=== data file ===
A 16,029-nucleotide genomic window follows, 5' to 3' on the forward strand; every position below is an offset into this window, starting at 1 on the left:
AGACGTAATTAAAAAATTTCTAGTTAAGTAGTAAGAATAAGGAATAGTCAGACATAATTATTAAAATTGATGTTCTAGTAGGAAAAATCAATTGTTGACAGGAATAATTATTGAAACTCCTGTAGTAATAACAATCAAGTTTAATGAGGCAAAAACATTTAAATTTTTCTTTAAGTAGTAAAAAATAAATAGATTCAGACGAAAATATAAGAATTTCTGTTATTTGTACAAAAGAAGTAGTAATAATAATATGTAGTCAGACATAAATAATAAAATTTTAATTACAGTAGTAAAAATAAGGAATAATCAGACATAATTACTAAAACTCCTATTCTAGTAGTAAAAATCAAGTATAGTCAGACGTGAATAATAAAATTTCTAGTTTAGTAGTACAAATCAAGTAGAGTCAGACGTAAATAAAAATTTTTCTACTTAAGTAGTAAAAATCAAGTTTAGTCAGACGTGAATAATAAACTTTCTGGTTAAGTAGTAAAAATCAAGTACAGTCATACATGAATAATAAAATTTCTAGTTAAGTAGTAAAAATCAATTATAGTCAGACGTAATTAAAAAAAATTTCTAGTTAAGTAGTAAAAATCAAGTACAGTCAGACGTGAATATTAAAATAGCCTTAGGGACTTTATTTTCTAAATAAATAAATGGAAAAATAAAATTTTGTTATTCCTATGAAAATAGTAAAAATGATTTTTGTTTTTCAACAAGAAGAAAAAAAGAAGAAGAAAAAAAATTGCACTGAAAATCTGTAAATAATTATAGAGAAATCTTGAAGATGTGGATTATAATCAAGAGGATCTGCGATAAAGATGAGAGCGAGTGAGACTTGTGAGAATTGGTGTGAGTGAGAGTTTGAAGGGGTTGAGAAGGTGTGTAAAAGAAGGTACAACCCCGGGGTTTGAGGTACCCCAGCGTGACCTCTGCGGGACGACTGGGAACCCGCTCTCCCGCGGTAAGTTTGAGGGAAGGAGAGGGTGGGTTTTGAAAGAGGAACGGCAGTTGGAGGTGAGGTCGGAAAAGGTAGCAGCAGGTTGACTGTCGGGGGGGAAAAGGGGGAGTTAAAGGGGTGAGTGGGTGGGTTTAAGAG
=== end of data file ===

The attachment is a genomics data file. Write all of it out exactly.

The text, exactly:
A 16,029-nucleotide genomic window follows, 5' to 3' on the forward strand; every position below is an offset into this window, starting at 1 on the left:
AGACGTAATTAAAAAATTTCTAGTTAAGTAGTAAGAATAAGGAATAGTCAGACATAATTATTAAAATTGATGTTCTAGTAGGAAAAATCAATTGTTGACAGGAATAATTATTGAAACTCCTGTAGTAATAACAATCAAGTTTAATGAGGCAAAAACATTTAAATTTTTCTTTAAGTAGTAAAAAATAAATAGATTCAGACGAAAATATAAGAATTTCTGTTATTTGTACAAAAGAAGTAGTAATAATAATATGTAGTCAGACATAAATAATAAAATTTTAATTACAGTAGTAAAAATAAGGAATAATCAGACATAATTACTAAAACTCCTATTCTAGTAGTAAAAATCAAGTATAGTCAGACGTGAATAATAAAATTTCTAGTTTAGTAGTACAAATCAAGTAGAGTCAGACGTAAATAAAAATTTTTCTACTTAAGTAGTAAAAATCAAGTTTAGTCAGACGTGAATAATAAACTTTCTGGTTAAGTAGTAAAAATCAAGTACAGTCATACATGAATAATAAAATTTCTAGTTAAGTAGTAAAAATCAATTATAGTCAGACGTAATTAAAAAAAATTTCTAGTTAAGTAGTAAAAATCAAGTACAGTCAGACGTGAATATTAAAATAGCCTTAGGGACTTTATTTTCTAAATAAATAAATGGAAAAATAAAATTTTGTTATTCCTATGAAAATAGTAAAAATGATTTTTGTTTTTCAACAAGAAGAAAAAAAGAAGAAGAAAAAAAATTGCACTGAAAATCTGTAAATAATTATAGAGAAATCTTGAAGATGTGGATTATAATCAAGAGGATCTGCGATAAAGATGAGAGCGAGTGAGACTTGTGAGAATTGGTGTGAGTGAGAGTTTGAAGGGGTTGAGAAGGTGTGTAAAAGAAGGTACAACCCCGGGGTTTGAGGTACCCCAGCGTGACCTCTGCGGGACGACTGGGAACCCGCTCTCCCGCGGTAAGTTTGAGGGAAGGAGAGGGTGGGTTTTGAAAGAGGAACGGCAGTTGGAGGTGAGGTCGGAAAAGGTAGCAGCAGGTTGACTGTCGGGGGGGAAAAGGGGGAGTTAAAGGGGTGAGTGGGTGGGTTTAAGAG